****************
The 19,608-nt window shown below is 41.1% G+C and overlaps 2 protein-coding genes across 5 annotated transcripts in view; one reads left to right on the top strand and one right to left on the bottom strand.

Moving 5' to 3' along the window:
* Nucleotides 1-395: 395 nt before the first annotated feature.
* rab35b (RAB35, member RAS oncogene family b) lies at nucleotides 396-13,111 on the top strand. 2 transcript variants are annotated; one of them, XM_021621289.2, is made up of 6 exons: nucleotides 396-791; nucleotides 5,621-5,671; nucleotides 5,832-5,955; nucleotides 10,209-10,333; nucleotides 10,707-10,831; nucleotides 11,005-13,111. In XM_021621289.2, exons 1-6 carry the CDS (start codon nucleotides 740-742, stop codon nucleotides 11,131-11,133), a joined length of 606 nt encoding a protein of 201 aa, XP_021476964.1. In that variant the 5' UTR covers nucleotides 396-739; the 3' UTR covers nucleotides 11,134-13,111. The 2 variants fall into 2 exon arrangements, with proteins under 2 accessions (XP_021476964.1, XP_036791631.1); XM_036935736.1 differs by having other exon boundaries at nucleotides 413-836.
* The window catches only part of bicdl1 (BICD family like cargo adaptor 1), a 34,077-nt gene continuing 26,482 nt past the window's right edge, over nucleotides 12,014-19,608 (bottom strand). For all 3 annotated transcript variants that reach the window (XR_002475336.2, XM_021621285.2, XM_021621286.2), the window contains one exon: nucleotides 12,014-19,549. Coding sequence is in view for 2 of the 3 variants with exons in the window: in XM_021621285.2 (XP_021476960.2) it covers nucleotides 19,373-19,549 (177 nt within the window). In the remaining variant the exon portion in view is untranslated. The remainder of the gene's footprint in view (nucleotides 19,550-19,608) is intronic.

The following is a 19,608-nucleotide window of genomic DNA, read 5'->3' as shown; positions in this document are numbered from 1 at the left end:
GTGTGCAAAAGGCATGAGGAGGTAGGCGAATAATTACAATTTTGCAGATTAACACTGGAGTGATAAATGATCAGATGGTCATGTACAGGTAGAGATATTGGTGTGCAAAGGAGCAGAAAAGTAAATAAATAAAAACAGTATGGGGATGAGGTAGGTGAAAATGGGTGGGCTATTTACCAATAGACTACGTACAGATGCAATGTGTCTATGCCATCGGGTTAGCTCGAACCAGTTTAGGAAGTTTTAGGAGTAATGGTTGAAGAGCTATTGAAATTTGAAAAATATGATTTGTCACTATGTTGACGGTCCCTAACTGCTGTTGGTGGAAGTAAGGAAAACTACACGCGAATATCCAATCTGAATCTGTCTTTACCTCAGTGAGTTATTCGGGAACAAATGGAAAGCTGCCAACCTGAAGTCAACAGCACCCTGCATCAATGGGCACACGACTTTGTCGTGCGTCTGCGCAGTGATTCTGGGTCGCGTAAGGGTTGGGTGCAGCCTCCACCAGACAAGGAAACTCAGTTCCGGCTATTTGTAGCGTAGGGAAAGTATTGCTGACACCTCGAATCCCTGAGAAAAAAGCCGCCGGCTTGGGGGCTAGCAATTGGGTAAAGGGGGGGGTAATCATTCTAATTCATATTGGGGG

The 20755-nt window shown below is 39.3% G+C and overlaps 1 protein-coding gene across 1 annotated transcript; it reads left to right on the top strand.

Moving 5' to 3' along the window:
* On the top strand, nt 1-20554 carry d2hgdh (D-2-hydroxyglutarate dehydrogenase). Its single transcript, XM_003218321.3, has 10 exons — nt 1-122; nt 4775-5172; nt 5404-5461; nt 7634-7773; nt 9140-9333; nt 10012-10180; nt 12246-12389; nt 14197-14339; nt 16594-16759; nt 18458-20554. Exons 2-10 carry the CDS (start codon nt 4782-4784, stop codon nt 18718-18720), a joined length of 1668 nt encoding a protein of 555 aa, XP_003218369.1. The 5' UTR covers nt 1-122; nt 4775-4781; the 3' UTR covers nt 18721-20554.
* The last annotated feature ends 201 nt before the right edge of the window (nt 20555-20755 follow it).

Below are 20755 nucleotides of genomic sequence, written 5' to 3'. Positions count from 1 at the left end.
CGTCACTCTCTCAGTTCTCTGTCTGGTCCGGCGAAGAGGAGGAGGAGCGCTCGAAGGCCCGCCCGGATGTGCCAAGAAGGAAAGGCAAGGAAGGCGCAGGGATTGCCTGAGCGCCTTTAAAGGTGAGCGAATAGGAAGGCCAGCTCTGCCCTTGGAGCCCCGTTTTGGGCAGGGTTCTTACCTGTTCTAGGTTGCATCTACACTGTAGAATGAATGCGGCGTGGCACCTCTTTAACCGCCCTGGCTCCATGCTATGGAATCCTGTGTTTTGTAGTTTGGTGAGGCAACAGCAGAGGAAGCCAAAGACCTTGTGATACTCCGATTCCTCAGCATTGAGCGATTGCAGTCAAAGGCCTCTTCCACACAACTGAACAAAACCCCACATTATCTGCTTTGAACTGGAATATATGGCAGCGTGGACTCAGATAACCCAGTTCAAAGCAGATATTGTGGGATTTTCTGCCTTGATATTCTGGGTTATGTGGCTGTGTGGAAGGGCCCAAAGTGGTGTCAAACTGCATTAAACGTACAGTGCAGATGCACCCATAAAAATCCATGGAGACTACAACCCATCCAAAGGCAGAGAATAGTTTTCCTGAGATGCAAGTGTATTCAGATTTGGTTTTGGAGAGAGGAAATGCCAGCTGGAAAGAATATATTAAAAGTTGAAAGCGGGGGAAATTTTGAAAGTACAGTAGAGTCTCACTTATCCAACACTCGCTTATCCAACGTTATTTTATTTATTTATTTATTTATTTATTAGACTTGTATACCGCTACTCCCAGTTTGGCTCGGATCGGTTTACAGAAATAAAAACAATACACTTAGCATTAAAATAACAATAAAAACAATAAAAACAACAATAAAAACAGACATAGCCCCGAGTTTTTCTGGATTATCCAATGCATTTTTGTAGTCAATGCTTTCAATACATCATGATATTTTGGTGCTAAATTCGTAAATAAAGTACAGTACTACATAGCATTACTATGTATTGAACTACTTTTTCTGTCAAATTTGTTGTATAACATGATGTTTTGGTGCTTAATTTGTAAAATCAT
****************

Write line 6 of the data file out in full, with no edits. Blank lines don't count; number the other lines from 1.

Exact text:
The following is a 19,608-nucleotide window of genomic DNA, read 5'->3' as shown; positions in this document are numbered from 1 at the left end: